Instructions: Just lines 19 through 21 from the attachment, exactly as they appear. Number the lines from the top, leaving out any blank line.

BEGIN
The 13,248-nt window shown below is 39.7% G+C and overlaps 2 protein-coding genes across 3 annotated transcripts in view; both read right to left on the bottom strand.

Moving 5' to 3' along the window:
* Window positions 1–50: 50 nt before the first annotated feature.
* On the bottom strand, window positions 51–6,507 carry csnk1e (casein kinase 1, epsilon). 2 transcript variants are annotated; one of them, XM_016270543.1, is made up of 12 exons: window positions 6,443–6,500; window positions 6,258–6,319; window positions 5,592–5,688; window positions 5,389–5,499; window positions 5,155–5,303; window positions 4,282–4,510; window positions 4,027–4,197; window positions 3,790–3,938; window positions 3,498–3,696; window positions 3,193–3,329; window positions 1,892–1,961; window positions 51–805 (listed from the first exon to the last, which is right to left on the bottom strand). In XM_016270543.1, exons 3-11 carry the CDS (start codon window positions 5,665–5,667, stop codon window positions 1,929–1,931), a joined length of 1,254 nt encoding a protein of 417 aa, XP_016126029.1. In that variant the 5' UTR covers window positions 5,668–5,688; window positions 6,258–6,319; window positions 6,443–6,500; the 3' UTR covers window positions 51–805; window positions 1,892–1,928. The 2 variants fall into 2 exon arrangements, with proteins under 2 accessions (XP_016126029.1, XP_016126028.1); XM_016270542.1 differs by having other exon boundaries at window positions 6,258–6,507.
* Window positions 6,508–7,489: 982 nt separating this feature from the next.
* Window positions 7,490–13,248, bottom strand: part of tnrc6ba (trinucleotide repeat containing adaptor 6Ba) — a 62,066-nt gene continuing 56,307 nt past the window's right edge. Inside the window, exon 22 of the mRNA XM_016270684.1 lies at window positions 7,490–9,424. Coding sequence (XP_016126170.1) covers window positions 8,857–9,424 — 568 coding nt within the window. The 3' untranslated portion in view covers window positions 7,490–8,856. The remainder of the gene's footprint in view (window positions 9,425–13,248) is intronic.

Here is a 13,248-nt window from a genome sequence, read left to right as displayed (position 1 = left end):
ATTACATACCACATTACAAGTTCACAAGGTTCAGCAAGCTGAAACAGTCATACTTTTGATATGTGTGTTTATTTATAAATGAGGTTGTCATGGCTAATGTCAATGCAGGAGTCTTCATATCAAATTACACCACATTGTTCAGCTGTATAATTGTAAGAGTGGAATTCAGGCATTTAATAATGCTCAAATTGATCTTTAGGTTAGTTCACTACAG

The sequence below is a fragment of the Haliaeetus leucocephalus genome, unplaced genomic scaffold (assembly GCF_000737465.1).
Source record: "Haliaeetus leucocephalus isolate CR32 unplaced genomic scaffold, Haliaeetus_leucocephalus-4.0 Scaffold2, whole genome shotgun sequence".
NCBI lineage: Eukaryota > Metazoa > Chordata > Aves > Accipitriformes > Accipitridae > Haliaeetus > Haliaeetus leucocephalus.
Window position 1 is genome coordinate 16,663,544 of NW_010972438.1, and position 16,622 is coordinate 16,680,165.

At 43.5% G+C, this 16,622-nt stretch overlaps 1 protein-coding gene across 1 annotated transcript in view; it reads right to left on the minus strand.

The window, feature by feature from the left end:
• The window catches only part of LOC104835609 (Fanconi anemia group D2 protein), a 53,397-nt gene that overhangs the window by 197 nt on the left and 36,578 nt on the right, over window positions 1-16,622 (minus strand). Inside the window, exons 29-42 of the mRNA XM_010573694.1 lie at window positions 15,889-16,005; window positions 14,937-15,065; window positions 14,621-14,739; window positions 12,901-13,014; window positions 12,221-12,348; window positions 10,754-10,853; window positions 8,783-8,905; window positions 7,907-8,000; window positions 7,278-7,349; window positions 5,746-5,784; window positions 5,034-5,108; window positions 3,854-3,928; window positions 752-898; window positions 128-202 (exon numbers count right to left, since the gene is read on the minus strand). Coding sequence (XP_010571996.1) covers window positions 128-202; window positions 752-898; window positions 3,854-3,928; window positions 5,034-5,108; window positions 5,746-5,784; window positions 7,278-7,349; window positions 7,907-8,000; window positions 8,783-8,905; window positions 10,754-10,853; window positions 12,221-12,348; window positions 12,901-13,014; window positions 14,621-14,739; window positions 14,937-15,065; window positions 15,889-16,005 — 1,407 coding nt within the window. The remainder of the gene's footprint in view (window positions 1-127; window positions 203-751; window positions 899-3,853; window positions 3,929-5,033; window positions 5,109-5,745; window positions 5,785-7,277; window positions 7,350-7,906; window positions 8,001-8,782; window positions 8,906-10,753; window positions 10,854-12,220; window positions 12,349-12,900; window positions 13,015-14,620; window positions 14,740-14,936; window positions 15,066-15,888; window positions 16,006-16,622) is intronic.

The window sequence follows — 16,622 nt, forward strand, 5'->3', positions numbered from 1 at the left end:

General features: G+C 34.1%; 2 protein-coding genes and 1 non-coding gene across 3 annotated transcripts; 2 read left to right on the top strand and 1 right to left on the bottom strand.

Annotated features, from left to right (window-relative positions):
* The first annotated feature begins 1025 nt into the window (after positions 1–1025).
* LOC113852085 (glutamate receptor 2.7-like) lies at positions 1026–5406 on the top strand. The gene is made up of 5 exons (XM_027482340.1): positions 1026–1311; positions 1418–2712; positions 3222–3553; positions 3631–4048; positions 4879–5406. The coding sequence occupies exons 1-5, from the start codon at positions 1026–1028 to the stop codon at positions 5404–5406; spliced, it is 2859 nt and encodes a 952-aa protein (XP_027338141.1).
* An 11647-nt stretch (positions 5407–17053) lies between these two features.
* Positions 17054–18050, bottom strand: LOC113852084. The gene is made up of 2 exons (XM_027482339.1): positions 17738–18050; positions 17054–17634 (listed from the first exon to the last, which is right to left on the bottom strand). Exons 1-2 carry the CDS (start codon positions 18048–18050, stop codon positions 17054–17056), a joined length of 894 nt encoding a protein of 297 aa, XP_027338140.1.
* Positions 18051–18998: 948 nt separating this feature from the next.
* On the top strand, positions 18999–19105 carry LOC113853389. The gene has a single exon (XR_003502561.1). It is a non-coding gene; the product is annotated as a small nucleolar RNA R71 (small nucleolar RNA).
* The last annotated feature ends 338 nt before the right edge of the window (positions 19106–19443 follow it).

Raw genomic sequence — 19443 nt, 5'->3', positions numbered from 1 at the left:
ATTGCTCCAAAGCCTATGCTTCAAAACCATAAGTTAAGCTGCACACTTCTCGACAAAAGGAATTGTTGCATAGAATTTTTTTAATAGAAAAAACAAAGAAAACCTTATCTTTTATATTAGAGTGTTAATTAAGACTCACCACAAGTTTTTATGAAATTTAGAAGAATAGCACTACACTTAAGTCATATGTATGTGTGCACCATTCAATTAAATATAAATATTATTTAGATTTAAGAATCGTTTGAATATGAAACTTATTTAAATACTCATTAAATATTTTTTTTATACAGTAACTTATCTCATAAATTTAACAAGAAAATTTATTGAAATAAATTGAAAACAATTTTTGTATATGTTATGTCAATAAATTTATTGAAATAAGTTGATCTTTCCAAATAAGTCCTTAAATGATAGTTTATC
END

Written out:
* The first annotated feature begins 1025 nt into the window (after positions 1–1025).
* LOC113852085 (glutamate receptor 2.7-like) lies at positions 1026–5406 on the top strand. The gene is made up of 5 exons (XM_027482340.1): positions 1026–1311; positions 1418–2712; positions 3222–3553; positions 3631–4048; positions 4879–5406. The coding sequence occupies exons 1-5, from the start codon at positions 1026–1028 to the stop codon at positions 5404–5406; spliced, it is 2859 nt and encodes a 952-aa protein (XP_027338141.1).
* An 11647-nt stretch (positions 5407–17053) lies between these two features.